Ozonic violet, once one gets past the strong suggestions of hairspray and wet wipes that cloud its opening. It’s the big dose of ‘clean’ musks giving that impression and they need a bit of time to settle. For an unreal, hazy, almost abstract offering it’s a bit unusual to have flashes of natural scents coming through. But there’s clove popping its sweetly medicinal head above the fog, a hint of something coniferous, and a pronounced heliotrope note that pairs easily with the violet.
Dans tes bras is a blur, a smear (cashmeran is famous for greasing the lens of many a sharper creation), one of those noodling tone poems that seem to begin and end without a sense of beginning and end. It sits squarely within what critics call the ‘soulless’ ethos of the Malle line. But for all that I found it curiously beguiling, its softness coupled with what comes across as utter indifference to the wearer has a strange push-pull to it – like clasping a refrigerated teddy bear.
Ultimately, though, I found it too underpowered to take seriously.
Editions de Parfums Frédéric Malle launched in 2000 with a rock-star lineup of perfumers, including Maurice Roucel, who composed the culty Musc Ravageur for the brand. Art direction and commissioning independent perfumers was nothing new in 2000. In fact, it was the founding model of niche perfumery. Early examples Diptyques (1961), l’Artisan Parfumeurs (1976), Maitre Parfumeur et Gantier (1988) were still going strong. The Serge Lutens brand (1992) had attained permanent revolution and were the leader in experimentation.
Hip and trendy were taken, so Frédéric Malle took a different approach with his line. The strategy of the initial roster of FM perfumes was to emphasize quality and distinction. Perfumers were apparently given the edict and the budget to create perfumes of impeccable caliber and taste. Same principle as Amouage, different sensibility. The nine perfumes in the initial launch wore their perfumers on the label, reflecting Malle’s belief in the artist as well as his line’s concept of authorship and publishing. The art direction focussed on the perfumers’ signature styles. Olivia Giacobetti’s En Passant had her characteristic water-color dynamics. Angelique Sous la Pluie demonstrated Jean-Claude Ellena’s expertise with transparent tones. Edouard Flechier’s Lys Méditerranée fits his history of oversized narcotic florals. And so on.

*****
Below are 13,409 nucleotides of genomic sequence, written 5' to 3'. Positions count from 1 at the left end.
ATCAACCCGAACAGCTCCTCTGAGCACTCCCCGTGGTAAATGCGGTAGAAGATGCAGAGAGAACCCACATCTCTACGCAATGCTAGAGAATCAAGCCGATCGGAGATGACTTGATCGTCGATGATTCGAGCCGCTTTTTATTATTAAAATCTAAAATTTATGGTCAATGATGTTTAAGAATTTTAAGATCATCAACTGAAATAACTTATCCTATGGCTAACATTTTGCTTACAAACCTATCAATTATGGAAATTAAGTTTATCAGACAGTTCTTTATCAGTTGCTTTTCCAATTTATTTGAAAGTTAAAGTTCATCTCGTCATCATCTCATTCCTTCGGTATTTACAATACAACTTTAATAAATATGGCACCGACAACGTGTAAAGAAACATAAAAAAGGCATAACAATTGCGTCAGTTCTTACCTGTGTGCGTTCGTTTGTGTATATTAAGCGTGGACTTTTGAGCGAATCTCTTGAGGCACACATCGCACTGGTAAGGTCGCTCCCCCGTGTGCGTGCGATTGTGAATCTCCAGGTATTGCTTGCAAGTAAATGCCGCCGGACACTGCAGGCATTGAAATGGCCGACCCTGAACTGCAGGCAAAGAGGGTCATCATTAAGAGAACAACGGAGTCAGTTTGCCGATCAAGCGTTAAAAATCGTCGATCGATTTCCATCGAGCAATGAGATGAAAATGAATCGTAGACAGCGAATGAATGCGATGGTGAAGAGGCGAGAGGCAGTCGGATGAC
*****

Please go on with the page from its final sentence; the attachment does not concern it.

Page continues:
Malle and Roucel were an ideal pair. Malle directed perfumers to work within their sweet spots and Roucel had a history of exploring a compositional motif over the course of years. Musc Ravageur was a tailored version of Alain Delon Lyra, a Roucel fragrance from 1996. Roucel would go on to create le Labo Labdanum 18, Helmut Lang EDP/EDC and Missoni by Missoni, variations on the same aromatic/musk/vanilla-chocolate theme.
Roucel and Malle collaborated again with Dans Tes Bras. Roucel had made violet the principle note of his hairspray-fantasy, Guerlain Insolence in 2006. He punched up the violet and the volume in the 2008 Insolence EDP. Dans Tes Bras, a violet perfume of a very different cut, was released the same year. If Insolence candied violet, Dans tes Bras fermented it. If you can imagine scent-scape of violets and toadstools growing out of vinegar-soaked concrete you’ll catch the shape of the perfume. It’s a doughy floral musk with notes of soil, salt, spice and sour skin. Our nose/brains are conditioned to try to sort scents. Materials that emulate botanicals are assessed for how ‘natural’ they smell while identifiably synthetic qualities aren’t expected to feign realism. Dans tes Bras flips the expected and uses floral notes like heliotrope and violet that smell for lack of a better word, unnatural. With an apparent overdose of cashmeran, the synthetic side of the perfume smells remarkably like something you know, namely concrete sidewalk drying after a rain .